Solaris Japan

Friday, 14 March 2014

Snes Review : Yujin no Furi Furi Girl (Game 033)

Pop open a box for any game of the 16 bit era and you’ll see a little book. This is called the Instructions, some call it the manual, but all agree it’s filled with words (sometimes pictures) that explain how you play a game. Nowadays you don’t get these little books of course, at best you get an on disc version or a download code to get a digital copy for your tablet or phone. It doesn’t matter of course, as children we only ever read them if we need something to do on the bus home after buying the game.  It was good to know they were there though, as without the internet they served as a safety net if you ever got lost in a game or were unsure how to do the specific action needed to continue.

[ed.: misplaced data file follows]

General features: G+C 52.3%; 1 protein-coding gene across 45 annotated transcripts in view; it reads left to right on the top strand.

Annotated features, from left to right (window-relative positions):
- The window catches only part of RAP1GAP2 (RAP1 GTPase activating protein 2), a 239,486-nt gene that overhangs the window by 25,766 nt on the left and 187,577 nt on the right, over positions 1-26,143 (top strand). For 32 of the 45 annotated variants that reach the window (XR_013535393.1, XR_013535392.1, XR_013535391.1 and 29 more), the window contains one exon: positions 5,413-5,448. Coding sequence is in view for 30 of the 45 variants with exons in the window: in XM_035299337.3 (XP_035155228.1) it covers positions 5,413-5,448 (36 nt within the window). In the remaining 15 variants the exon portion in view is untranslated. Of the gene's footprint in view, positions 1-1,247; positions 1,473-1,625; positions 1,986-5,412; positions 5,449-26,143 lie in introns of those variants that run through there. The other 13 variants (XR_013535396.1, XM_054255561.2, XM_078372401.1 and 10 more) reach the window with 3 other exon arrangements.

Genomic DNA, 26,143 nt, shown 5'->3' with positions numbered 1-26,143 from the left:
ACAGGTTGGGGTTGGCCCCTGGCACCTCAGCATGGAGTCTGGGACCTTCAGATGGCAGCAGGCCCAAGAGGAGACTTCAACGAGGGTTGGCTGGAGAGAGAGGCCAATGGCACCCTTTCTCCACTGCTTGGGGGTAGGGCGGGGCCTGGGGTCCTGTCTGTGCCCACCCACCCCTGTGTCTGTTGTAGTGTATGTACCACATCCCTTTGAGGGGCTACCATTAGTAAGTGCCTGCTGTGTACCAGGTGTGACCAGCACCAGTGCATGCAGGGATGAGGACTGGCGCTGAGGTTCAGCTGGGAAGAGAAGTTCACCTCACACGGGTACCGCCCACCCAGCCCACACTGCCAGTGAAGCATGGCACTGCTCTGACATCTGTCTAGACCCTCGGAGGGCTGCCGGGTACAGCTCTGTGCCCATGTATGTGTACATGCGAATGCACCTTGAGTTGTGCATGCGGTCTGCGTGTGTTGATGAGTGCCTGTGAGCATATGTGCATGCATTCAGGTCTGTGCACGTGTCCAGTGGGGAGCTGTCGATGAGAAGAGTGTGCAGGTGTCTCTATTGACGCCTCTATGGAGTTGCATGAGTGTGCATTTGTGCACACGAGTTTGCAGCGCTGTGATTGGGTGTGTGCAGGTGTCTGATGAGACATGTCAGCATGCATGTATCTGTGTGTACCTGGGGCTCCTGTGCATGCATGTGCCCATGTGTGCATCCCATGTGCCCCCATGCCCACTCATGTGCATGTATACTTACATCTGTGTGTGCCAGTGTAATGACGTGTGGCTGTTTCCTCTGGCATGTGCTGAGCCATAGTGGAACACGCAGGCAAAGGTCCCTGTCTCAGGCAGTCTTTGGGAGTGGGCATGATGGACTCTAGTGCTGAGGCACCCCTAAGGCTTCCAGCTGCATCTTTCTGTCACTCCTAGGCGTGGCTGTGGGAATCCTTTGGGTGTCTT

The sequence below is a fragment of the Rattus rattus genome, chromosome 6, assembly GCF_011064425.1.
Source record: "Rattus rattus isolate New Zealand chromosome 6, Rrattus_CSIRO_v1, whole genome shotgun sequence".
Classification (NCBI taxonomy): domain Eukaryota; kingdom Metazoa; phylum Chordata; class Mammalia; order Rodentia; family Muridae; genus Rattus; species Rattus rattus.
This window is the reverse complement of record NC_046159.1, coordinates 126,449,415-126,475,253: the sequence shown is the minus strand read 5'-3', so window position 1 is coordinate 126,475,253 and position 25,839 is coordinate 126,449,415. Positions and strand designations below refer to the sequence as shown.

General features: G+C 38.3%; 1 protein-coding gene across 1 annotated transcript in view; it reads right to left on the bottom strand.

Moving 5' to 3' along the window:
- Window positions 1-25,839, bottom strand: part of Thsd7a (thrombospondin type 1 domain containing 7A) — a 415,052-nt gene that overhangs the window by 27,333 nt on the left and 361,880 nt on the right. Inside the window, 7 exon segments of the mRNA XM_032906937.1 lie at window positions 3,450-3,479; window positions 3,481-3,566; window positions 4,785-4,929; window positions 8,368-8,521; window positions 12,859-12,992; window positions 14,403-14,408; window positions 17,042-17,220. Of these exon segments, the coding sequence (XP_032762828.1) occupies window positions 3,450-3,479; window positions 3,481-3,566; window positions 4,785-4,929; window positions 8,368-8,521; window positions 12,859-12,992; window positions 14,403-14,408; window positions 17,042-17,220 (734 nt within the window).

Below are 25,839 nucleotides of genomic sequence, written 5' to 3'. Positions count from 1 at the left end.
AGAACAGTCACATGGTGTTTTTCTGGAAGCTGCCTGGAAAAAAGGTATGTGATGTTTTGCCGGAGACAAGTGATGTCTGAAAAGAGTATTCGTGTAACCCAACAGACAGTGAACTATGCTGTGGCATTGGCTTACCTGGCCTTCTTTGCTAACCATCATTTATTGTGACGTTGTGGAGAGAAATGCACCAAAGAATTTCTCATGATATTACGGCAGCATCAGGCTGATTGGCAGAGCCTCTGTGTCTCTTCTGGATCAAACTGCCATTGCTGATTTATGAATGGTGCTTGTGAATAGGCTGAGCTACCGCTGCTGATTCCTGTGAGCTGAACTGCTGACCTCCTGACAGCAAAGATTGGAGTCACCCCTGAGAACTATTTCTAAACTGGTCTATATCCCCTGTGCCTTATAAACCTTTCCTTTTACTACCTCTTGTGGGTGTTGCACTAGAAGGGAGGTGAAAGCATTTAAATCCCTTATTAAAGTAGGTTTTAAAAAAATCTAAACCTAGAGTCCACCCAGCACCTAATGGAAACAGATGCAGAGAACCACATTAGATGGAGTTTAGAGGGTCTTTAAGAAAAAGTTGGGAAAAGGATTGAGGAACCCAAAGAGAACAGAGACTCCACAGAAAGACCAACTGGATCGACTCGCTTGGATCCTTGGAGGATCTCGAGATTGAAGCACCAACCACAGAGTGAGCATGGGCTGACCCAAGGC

These mysterious books were also in board games too, and like the video game manuals were largely ignored in my house. In retrospect this maybe wasn’t the best thing to do, as without the written laws of the game we often had to make up the rules as we went, something my brother would use to his advantage. “No, if you’re playing as red you have to actually Connect 5”, “I’m the top hat which means I get an extra hundred Monopoly pounds because I’m Upper Class”, “I’m older so I get two Hungry Hungry Hippos” – I really shouldn’t have been so trusting.